But that is not to detract from BEF (Martin and Ian ) who with the aid of an actually better singer in Glen Gregory (after rescuing him from his job in a butchers shop) - made an extremely impressive debut album "Penthouse and Pavement",
With the very polished and professional "Jazzfunk " PENTHOUSE side of the album - SUPERB ..!!
And the more League-esque PAVENENT side , they were instant winners.Musically if not financialy.
A departure from their older style but immaculate in content and production , I found my tears were shed in vain , as I now had twice as many great records to buy (Theirs and the Human Leagues)
God bless sheffield !!!!!!!!!!!!!
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7 of 8 people found the following review helpful
5.0 out of 5 stars A new romantic classic, 17 Dec 1999
By 
Justin Steed (Paris, France) - See all my reviews
(REAL NAME)   
This review is from: Penthouse & Pavement (Audio CD)
Capatalist hip - maybe not the most promising intro, but this is a classic of its time. Heaven 17's debut album following the split from the Human League influenced many, and it's no exaggeration to say that the house and dance movements derived to a great extent from the work of Gregory, Oakey, Marsh and Ware. Check this out if you want to see how it all began. Mind you, without hearing it on vinyl you'll miss the continuous end to "we're going to live for a very long time" which was recorded all the way to the final groove. Ask your parents.
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1 of 1 people found the following review helpful
5.0 out of 5 stars The packaging screams product , the music proves otherwise., 4 May 2009
By 
russell clarke "stipesdoppleganger" (halifax, west yorks) - See all my reviews
(TOP 500 REVIEWER)    (VINE VOICE)   
This review is from: Penthouse And Pavement (Audio CD)
If any album ,superficially at least , seemed to embrace the precepts of Thatcherism and monetarism it's Penthouse and Pavement by Heaven 17.The cover shows the band embracing corporate culture with ultra sharp pin stripe suits and all the (then) accoutrements of high flying executives. Right down to it's B.E.F.( "British Electric Foundation") logo this album seems to be screaming product rather than endeavouring for any artistic credibility.
That is until you hear the music .Martyn Ware had stated that pop music was something to be enjoyed ,that it couldn't change the world It is, he said," A confection". Yet the songs on Penthouse and Pavement were hardly lightweight wispy throwaway ditties. Recorded "dry"( a technical term for an absence of reverb ) the songs, specifically those on the old vinyl side one-dubbed the "Funky" side- absolutely wallop out of the speakers. There is genuine sonic clout on Penthouse and Pavement and it still sounds great today.
This clout, this aggression came not just from the bands chosen themes. Martyn Ware and Ian Craig Marsh ,especially Ware, were still seething at being kicked out of The Human League and this fuelled a creative binge which meant the second ,more electronic side, of the album was recorded in just one week. All this , and of course some terrific songs mean that Penthouse and Pavement is one of the great pop albums from the early eighties.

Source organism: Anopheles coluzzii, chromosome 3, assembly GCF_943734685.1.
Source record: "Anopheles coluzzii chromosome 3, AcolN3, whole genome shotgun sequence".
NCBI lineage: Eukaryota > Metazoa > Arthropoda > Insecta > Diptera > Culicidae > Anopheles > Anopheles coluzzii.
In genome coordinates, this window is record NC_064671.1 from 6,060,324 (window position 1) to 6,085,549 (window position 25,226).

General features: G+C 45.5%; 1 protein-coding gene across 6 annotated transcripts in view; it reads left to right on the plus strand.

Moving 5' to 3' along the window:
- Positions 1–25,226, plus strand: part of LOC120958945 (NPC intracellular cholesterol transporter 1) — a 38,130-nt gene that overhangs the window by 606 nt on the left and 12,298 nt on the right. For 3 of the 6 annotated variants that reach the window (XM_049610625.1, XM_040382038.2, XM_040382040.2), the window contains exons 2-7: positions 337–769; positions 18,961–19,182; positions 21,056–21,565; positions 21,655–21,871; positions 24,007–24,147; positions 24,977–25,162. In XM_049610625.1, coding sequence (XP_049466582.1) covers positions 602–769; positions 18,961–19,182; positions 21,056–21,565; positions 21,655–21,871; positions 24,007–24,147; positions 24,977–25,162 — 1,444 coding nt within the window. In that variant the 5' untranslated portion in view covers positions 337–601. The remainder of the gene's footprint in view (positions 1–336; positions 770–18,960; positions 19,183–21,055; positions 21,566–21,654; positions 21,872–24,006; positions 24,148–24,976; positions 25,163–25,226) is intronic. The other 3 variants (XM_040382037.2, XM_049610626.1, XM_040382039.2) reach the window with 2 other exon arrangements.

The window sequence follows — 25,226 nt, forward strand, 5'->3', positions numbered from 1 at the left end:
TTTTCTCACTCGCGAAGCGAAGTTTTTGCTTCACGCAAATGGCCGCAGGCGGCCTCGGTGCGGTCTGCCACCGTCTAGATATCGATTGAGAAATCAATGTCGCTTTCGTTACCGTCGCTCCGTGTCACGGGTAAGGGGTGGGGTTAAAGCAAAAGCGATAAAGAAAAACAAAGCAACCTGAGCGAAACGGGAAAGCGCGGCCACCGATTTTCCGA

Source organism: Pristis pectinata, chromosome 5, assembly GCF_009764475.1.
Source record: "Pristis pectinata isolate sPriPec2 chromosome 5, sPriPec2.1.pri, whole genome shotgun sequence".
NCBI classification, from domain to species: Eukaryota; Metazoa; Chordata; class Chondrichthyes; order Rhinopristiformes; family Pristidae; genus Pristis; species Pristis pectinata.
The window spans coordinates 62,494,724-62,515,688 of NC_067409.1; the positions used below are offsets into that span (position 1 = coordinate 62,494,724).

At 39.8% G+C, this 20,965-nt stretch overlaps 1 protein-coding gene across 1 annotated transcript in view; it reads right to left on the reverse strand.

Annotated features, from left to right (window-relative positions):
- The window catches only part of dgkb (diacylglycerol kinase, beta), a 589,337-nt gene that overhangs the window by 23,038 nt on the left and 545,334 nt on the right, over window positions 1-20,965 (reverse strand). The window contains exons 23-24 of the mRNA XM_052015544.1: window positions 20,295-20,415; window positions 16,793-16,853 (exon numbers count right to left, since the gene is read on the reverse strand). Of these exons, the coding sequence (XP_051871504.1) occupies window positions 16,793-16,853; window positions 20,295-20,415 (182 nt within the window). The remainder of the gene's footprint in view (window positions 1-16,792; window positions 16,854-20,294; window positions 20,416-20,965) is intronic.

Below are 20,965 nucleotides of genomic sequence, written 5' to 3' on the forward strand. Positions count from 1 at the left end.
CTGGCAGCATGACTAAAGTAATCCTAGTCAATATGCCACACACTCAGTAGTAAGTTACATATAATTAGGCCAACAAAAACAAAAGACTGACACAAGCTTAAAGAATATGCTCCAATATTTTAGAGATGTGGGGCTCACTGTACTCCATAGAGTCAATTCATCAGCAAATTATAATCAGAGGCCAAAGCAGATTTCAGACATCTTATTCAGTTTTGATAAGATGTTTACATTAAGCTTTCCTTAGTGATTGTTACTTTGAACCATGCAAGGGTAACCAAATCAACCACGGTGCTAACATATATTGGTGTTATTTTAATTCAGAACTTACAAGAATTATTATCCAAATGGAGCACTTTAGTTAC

Despite the cover -a part of their distinctly anti-rock stance and a send up of artists as multinational assets- the band were not above social polemic and anti-establishment subversion. Single "(We Don't Need This) Fascist Groove Thang" ,written between President Reagan's election and inauguration, was a protest at the shift to the right wing .The album though is aspirational though what it actually aspires to has been misconstrued. Songs like the brilliant "Play To Win" are about breaking free from home , from the norm and heading out into the world and not about striving for success and monetary gain.
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1 of 4 people found the following review helpful
4.0 out of 5 stars A nice start, 10 Aug 2005
By 
Coincidence Vs Fate (Middle England) - See all my reviews
(VINE VOICE)    (TOP 1000 REVIEWER)   
This review is from: Penthouse And Pavement (Audio CD)
Now, I was one of those devastated when the original Human League split up, but I began to realise that I'd have twice as many records to buy!
H17 started their career strongly with two magnificent singles We Don't Need This Fascist Groove Thang and I'm Your Money (sadly never released on an album), both of these tracks were logical progressions from the Human League sound perfected by messrs Ware and Marsh.
They then decided that since they were finally free from the restraints of the Human League's "synthesisers only" policy, they would spread their wings and throw a few other instruments into the mix. This is where I think the Heaven 17 story goes a little awry. As much as I adore tracks like Penthouse & Pavement and At The Height Of The Fighting, which included "guest artiste" John Wilson on bass and guitar (who was he anyway?!), other tracks such as Play To Win are a total shambles.
Overall this is their strongest album as subsequent outings tried a little too hard to jump into the charts, though to be fair they didn't do too badly with Temptation, etc.
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Penthouse And Pavement